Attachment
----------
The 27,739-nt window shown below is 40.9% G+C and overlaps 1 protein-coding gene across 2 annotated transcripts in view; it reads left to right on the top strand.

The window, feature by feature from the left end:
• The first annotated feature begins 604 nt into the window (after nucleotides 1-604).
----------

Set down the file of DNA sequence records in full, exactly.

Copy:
The 27,739-nt window shown below is 40.9% G+C and overlaps 1 protein-coding gene across 2 annotated transcripts in view; it reads left to right on the top strand.

The window, feature by feature from the left end:
• The first annotated feature begins 604 nt into the window (after nucleotides 1-604).